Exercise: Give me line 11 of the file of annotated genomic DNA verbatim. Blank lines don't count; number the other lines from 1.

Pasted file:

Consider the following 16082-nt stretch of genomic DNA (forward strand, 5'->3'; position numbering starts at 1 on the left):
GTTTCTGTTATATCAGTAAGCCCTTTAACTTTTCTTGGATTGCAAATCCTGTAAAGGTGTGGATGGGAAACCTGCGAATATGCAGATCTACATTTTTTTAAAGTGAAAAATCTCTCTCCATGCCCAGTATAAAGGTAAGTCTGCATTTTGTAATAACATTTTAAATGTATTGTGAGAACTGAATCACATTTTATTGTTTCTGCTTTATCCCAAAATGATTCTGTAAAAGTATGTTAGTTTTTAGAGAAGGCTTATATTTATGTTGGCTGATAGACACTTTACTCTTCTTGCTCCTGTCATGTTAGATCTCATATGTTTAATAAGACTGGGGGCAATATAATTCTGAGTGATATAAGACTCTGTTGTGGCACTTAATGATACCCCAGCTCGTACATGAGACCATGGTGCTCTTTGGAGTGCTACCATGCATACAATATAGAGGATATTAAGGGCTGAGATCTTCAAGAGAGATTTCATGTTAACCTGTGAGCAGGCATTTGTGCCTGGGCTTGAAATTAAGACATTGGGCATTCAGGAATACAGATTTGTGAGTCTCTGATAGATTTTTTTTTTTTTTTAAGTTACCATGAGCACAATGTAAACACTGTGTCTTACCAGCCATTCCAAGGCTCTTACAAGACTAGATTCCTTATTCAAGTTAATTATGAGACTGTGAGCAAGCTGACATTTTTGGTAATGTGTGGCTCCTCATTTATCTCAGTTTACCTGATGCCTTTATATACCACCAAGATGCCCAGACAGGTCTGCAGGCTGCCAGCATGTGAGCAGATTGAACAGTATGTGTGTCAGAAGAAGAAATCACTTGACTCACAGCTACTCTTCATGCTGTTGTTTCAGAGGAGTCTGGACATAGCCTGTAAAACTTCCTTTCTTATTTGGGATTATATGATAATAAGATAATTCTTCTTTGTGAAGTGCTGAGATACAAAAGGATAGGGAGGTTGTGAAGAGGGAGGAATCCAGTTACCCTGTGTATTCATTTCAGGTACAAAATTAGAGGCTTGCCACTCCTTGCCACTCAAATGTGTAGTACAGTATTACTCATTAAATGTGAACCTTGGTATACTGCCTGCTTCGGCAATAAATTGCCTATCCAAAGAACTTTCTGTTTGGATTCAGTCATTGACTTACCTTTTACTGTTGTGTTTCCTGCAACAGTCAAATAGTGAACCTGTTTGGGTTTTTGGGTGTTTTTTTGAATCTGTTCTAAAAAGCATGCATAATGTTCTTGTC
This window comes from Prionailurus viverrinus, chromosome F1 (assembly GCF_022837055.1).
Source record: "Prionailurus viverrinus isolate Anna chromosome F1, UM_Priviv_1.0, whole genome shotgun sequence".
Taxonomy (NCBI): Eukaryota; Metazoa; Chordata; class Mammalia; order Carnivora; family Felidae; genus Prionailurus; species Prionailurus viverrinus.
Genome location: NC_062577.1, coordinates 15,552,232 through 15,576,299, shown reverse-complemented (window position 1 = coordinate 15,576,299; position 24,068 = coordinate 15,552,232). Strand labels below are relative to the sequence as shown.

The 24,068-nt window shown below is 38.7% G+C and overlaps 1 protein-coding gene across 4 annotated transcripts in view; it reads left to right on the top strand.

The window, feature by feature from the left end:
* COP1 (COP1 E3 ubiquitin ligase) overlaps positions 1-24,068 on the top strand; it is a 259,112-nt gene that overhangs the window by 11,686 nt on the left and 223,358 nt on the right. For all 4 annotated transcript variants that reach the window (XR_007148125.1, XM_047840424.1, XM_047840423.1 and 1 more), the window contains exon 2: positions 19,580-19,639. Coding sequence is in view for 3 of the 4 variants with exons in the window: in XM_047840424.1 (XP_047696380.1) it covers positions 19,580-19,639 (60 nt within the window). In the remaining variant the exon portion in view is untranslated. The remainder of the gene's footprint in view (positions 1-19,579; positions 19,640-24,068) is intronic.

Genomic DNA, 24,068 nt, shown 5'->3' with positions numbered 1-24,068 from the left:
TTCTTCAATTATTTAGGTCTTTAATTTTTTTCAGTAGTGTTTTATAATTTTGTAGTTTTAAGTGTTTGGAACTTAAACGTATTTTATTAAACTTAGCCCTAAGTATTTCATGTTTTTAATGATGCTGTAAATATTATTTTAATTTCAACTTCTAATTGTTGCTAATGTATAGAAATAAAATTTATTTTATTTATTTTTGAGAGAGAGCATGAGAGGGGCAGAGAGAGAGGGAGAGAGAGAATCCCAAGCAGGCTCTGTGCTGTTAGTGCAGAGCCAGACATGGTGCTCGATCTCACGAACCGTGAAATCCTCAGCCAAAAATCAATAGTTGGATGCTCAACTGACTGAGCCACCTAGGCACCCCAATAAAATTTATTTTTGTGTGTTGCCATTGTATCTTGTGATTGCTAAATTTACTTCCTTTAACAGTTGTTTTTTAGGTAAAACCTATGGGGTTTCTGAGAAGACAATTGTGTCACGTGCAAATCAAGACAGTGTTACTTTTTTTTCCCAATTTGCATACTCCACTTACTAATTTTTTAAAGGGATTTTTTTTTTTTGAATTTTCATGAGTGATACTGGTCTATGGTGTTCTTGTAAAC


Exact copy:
TTCTTCAATTATTTAGGTCTTTAATTTTTTTCAGTAGTGTTTTATAATTTTGTAGTTTTAAGTGTTTGGAACTTAAACGTATTTTATTAAACTTAGCCCTAAGTATTTCATGTTTTTAATGATGCTGTAAATATTATTTTAATTTCAACTTCTAATTGTTGCTAATGTATAGAAATAAAATTTATTTTATTTATTTTTGAGAGAGAGCATGAGAGGGGCAGAGAGAGAGGGAGAGAGAGAATCCCAAGCAGGCTCTGTGCTGTTAGTGCAGAGCCAGACATGGTGCTCGATCTCACGAACCGTGAAATCCTCAGCCAAAAATCAATAGTTGGATGCTCAACTGACTGAGCCACCTAGGCACCCCAATAAAATTTATTTTTGTGTGTTGCCATTGTATCTTGTGATTGCTAAATTTACTTCCTTTAACAGTTGTTTTTTAGGTAAAACCTATGGGGTTTCTGAGAAGACAATTGTGTCACGTGCAAATCAAGACAGTGTTACTTTTTTTTCCCAATTTGCATACTCCACTTACTAATTTTTTAAAGGGATTTTTTTTTTTTGAATTTTCATGAGTGATACTGGTCTATGGTGTTCTTGTAAAC